Tuesday, October 16, 2018

63%. That’s the percentage of the adult population in England that were overweight or obese in 2015 according to figures from Public Health England. Sixty-three per cent. That’s crazy. And all of those roughly 34.5 million people are at a significantly raised risk of dying from a weight-related illness according to a paper published in the New England Journal Of Medicine.

The paper found that in 2015 nearly four million people died worldwide from diseases related to weight, such as heart disease, type 2 diabetes and some cancers. Of these 60% were obese, but 40% were classed as merely overweight by their BMI measurement.

The BMI threshold for obesity is 30, but anyone who scores 25 or over is overweight, and from that point onwards the risk of cancer, diabetes and heart disease starts to increase. The study looked at data from 195 countries between 1980 and 2015 and revealed that 2.2 billion children and adults – about 30% of the world’s population – are overweight or obese.

There are, of course, well-known problems with using the BMI measurement in isolation. It doesn’t differentiate between muscle and fat and so someone can be overweight on its scale without actually being unhealthy. The standard example is a rugby player who has so much muscle mass that they are classed as obese despite being in prime condition. To combat this issue it’s wise to also measure your body fat percentage and waist size.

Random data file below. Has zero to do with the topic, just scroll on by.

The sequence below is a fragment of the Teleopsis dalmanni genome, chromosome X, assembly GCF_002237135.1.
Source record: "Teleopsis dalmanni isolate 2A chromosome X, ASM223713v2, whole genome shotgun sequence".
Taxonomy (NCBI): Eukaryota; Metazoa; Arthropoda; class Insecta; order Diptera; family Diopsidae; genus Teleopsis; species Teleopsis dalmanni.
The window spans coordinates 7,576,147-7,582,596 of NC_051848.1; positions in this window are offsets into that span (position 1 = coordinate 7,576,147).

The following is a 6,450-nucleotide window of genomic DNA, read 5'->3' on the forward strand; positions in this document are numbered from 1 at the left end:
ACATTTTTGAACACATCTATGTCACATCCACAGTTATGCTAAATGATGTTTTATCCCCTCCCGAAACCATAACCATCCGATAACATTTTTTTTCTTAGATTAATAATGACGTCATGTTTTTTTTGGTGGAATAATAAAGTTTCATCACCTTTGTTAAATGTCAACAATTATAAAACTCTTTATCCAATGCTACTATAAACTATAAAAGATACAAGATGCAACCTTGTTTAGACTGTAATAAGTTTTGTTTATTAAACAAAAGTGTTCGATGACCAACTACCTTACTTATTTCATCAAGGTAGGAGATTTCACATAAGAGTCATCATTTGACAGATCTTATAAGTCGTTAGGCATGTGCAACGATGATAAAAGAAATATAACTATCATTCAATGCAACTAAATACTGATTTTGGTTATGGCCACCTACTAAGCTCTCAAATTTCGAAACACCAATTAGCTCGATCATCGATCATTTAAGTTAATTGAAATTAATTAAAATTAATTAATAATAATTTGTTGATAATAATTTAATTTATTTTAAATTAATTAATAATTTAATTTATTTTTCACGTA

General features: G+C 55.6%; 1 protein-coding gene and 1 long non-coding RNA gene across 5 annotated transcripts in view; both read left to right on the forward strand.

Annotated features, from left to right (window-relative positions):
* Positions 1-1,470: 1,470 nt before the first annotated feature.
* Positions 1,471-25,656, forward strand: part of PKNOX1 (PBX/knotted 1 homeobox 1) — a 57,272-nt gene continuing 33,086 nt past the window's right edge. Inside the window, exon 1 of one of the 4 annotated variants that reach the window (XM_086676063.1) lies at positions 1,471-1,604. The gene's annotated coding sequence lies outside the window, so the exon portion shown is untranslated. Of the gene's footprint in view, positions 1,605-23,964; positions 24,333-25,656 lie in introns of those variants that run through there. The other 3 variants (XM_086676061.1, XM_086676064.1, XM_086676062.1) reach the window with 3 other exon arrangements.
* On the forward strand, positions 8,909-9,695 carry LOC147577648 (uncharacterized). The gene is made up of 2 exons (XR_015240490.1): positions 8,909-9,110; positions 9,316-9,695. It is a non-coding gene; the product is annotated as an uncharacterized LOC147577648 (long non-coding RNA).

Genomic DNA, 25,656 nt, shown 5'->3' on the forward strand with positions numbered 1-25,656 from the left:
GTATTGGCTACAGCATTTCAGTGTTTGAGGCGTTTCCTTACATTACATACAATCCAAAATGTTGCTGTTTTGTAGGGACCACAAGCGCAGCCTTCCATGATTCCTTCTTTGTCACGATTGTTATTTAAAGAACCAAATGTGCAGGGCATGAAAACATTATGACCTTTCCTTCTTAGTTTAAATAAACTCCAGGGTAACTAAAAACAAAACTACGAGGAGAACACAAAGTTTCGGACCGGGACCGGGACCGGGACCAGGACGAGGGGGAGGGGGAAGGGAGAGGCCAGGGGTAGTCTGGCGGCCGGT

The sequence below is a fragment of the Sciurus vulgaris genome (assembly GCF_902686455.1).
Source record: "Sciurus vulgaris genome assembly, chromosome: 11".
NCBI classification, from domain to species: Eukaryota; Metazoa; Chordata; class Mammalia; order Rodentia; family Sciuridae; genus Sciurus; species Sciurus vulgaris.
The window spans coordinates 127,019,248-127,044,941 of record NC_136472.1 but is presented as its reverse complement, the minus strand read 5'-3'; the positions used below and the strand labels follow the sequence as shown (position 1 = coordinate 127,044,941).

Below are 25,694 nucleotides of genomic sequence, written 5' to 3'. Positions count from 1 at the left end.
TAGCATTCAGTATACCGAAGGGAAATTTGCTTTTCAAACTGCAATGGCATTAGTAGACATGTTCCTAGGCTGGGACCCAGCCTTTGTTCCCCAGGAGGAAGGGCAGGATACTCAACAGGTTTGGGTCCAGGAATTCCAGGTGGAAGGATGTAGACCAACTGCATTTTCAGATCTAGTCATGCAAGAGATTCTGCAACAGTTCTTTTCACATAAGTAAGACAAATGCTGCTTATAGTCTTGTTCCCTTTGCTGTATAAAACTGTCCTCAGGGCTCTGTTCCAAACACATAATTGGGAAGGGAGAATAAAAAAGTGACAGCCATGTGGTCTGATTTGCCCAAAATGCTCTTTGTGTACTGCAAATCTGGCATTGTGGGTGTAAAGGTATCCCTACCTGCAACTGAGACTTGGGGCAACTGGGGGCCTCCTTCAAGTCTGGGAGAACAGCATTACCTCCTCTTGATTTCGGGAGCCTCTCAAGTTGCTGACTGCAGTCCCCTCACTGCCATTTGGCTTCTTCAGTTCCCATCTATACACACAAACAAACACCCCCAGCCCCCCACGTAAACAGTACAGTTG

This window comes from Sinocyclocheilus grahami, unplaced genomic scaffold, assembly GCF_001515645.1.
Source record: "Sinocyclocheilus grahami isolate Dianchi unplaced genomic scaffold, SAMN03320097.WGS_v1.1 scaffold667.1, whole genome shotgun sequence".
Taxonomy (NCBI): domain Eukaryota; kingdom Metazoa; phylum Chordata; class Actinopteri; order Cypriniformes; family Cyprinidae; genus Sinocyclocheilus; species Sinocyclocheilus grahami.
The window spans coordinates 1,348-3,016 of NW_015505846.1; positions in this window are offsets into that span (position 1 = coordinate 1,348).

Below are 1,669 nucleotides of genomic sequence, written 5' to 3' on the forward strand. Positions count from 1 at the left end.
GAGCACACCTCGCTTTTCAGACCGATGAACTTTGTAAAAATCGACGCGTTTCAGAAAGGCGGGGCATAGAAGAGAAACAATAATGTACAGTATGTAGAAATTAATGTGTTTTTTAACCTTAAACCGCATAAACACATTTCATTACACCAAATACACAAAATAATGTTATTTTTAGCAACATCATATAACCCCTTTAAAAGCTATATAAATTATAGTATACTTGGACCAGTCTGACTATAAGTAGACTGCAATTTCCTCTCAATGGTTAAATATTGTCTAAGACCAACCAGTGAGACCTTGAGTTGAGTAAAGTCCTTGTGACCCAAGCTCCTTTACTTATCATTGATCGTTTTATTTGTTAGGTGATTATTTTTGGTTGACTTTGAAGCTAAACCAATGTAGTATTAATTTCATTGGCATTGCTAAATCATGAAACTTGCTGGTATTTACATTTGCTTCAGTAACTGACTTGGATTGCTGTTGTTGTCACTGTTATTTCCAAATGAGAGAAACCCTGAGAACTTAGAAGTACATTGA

RECOMMENDED: What Is A Healthy Body Fat Percentage?

However, at a population level BMI is useful to get an idea of the health risks linked with weight gain – and at an individual level, you will probably know if the fact you’re classed as overweight on the BMI scale is down to excess muscle or a beer belly (be honest now). If it’s the latter, this research suggests that underestimating the risks of being even just a tad paunchy is a mistake.

This year the focus of Men’s Health Week is on belly fat and the importance of keeping tabs on your waist size. Fat carried around the midriff is especially dangerous because it envelops your internal organs and is directly linked with an increased risk of cardiovascular disease and diabetes. To measure your waist size, wrap a tape around your stomach just below the bellybutton, and if it’s over 94cm (37 inches) it’s time to take action.

RECOMMENDED: Check Your Belly Fat For Men’s Health Week